As you progress, you find a manuscript for a book Alan doesn't remember writing, which details all of the events unfolding. He reads them out, and to the player, it explains future events and digs deeper into the game's universe, though to him, it's just shit he finds on the floor that seems interesting. Anyway, pieces of the manuscript serve as the main big collectables you can find if you go off the beaten path, or if you just look hard enough.
Unfortunately, it feels like it was just thrown together at the last minute. Like I said, you're running through the same environment, which gets to be quite tiresome after a couple of chapters-- I'm sorry, "episodes", and with six episodes to go through, you'll just have to deal with going through the same forest over and over again. I don't technically like to bitch about the repetition of games - christ, I like sandbox games, and those games aren't exactly brimming with variety - but Alan Wake gets old pretty quickly. Actually, speaking of sandbox, Alan Wake was originally meant to be a sandbox game, however, the developers opted for a more linear approach to focus on deeper storytelling... Man, I wonder how much better of a game this would be if it was a sandbox game with a compelling storyline... It'll happen. Guaranteed.
Controls Shit, this game has some issues. Using the triggers for your flashlight + gun combo seems like rudimentary stuff, but god *bleep*ing dammit, that camera becomes a huge pain in the ass to control in combat, especially when you're dodging, which in itself, is a pain. Seriously, why are the dodge and duck commands mapped to the same button as the run command? Somebody *bleep*ing tell me! Those two problems in sync, put together with the overly clunky movement controls in general, manages to make things worse before they get better. Thankfully, they're not a huge problem, but in the grand scheme of things, this is stuff that will bother you.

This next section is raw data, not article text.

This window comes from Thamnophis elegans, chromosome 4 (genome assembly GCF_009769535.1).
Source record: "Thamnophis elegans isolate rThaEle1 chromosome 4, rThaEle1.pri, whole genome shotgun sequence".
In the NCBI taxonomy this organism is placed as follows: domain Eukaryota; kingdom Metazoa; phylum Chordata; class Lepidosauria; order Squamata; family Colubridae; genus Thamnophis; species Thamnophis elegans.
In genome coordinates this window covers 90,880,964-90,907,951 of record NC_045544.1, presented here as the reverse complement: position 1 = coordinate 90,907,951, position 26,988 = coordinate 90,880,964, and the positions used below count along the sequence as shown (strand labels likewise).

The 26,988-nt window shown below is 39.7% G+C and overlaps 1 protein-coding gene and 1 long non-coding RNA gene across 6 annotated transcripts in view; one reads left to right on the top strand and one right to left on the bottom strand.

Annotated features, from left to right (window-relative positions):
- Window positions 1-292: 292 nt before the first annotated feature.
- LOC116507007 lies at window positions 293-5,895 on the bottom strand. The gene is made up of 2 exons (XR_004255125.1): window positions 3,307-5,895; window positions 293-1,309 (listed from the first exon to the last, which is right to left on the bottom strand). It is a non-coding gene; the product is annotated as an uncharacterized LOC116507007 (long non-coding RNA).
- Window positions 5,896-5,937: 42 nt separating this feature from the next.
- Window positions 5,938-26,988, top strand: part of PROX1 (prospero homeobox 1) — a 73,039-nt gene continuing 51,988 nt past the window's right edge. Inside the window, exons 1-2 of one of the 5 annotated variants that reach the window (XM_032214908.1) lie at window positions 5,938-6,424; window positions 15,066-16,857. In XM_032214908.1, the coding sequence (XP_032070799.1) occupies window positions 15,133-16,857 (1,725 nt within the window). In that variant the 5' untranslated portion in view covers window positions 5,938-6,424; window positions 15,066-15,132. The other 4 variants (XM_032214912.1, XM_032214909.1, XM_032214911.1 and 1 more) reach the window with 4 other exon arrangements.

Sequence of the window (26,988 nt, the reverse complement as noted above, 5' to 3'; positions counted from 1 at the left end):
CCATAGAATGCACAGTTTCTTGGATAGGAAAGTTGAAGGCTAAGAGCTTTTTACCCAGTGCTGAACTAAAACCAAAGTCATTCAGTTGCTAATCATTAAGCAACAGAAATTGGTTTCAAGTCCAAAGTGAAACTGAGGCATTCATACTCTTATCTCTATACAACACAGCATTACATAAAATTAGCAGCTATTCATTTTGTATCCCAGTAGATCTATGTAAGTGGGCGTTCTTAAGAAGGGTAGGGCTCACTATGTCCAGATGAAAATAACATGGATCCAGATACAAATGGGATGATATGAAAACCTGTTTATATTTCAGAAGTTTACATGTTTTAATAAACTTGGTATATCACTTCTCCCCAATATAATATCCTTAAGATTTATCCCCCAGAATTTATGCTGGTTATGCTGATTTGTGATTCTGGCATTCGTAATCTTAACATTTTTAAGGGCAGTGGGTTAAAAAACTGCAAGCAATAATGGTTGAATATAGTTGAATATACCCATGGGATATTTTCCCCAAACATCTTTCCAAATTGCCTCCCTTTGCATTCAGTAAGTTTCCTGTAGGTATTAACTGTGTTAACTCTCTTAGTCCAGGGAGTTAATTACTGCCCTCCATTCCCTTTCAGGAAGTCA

Graphics: The atmosphere created through the graphics is the same as with the gameplay - it's excellent. It's dark, and it has that foreboding feeling through the colors, which are used in a way that definitely portrays the feeling... Unfortunately, as the forest is the only tense environment, your eyes will learn to tire of it. The look of Bright Falls during the day gives them a long enough break, and conveys the right light colors and some pretty damn good looking buildings and stuff. Each of the environments are fantastic to look at, but the character models aren't as good as they could've been. The character models alone are nice to look at, but in comparison to the environments, they look a bit dull and pale. Realistic, yes, but that's about it.
Audio: An absolutely epic musical score during the gameplay and cutscenes, along with great sound effects, always sets a perfect mood, as does the game's large collection of licensed songs. Ranging from David Bowie to Poets of the Fall, this stunning audio experience just might make Alan Wake the best sounding horror-esque game I've played to date. The voice acting is also rock solid. Alan Wake is given a lot of charisma and conviction through his voice actor, and the rest manage to get their moments in the sun through excellent delivery of some pretty well written dialogue. Not the best, mind you, but it's still good in my book.
Replay Value: There isn't a whole lot in the replayability section. The game doesn't last too long before throwing it into the nearest bargain bin or second hand store. In 13 hours, you could experience all of the story on the normal and hard difficulty levels, and given some extra time, you could get all the collectibles. The only reason to play through this more than twice is for the achievements, which aren't all that tricky to get in themselves, except a couple (for instance, watch a certain TV).
Overall: Alan Wake is something worth playing through once, but that's it. It has a very strong story and high production values, but the controls and variety in gameplay and environments leave something to be desired. It would be nice if survival horrors could implement the atmosphere and storytelling power that this possesses, and also manage to make the controls more tolerable, but whatever, this is still good enough to eat.
Replay Value: 4/10
About the author